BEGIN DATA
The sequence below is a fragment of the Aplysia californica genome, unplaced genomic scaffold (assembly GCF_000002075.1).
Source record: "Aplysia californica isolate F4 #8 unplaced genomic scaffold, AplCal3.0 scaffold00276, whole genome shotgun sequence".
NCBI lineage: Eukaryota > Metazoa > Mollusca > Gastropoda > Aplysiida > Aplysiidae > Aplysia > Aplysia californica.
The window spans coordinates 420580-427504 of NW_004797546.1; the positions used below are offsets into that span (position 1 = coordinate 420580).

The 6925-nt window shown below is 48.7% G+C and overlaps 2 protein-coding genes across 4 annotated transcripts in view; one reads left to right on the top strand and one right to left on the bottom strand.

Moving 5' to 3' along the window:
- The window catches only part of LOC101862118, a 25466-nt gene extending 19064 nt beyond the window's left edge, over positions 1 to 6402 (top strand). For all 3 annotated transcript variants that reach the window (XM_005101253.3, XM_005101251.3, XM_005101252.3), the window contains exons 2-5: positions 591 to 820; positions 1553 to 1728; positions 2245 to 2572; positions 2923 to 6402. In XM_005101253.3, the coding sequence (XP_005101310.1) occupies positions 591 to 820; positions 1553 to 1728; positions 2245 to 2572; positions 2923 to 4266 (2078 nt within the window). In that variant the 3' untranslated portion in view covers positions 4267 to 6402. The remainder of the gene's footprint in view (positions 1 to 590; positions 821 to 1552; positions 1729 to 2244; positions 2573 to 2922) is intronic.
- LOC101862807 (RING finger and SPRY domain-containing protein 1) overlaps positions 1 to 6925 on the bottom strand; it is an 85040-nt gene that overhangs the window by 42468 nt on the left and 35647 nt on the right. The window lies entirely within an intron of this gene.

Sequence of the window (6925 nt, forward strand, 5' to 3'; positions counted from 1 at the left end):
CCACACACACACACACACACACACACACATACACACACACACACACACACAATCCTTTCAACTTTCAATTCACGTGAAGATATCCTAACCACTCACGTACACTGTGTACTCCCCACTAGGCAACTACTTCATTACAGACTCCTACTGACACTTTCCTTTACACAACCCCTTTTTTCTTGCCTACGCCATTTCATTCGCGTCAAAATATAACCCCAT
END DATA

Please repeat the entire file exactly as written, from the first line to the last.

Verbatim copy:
The sequence below is a fragment of the Aplysia californica genome, unplaced genomic scaffold (assembly GCF_000002075.1).
Source record: "Aplysia californica isolate F4 #8 unplaced genomic scaffold, AplCal3.0 scaffold00276, whole genome shotgun sequence".
NCBI lineage: Eukaryota > Metazoa > Mollusca > Gastropoda > Aplysiida > Aplysiidae > Aplysia > Aplysia californica.
The window spans coordinates 420580-427504 of NW_004797546.1; the positions used below are offsets into that span (position 1 = coordinate 420580).

The 6925-nt window shown below is 48.7% G+C and overlaps 2 protein-coding genes across 4 annotated transcripts in view; one reads left to right on the top strand and one right to left on the bottom strand.

Moving 5' to 3' along the window:
- The window catches only part of LOC101862118, a 25466-nt gene extending 19064 nt beyond the window's left edge, over positions 1 to 6402 (top strand). For all 3 annotated transcript variants that reach the window (XM_005101253.3, XM_005101251.3, XM_005101252.3), the window contains exons 2-5: positions 591 to 820; positions 1553 to 1728; positions 2245 to 2572; positions 2923 to 6402. In XM_005101253.3, the coding sequence (XP_005101310.1) occupies positions 591 to 820; positions 1553 to 1728; positions 2245 to 2572; positions 2923 to 4266 (2078 nt within the window). In that variant the 3' untranslated portion in view covers positions 4267 to 6402. The remainder of the gene's footprint in view (positions 1 to 590; positions 821 to 1552; positions 1729 to 2244; positions 2573 to 2922) is intronic.
- LOC101862807 (RING finger and SPRY domain-containing protein 1) overlaps positions 1 to 6925 on the bottom strand; it is an 85040-nt gene that overhangs the window by 42468 nt on the left and 35647 nt on the right. The window lies entirely within an intron of this gene.

Sequence of the window (6925 nt, forward strand, 5' to 3'; positions counted from 1 at the left end):
CCACACACACACACACACACACACACACATACACACACACACACACACACAATCCTTTCAACTTTCAATTCACGTGAAGATATCCTAACCACTCACGTACACTGTGTACTCCCCACTAGGCAACTACTTCATTACAGACTCCTACTGACACTTTCCTTTACACAACCCCTTTTTTCTTGCCTACGCCATTTCATTCGCGTCAAAATATAACCCCAT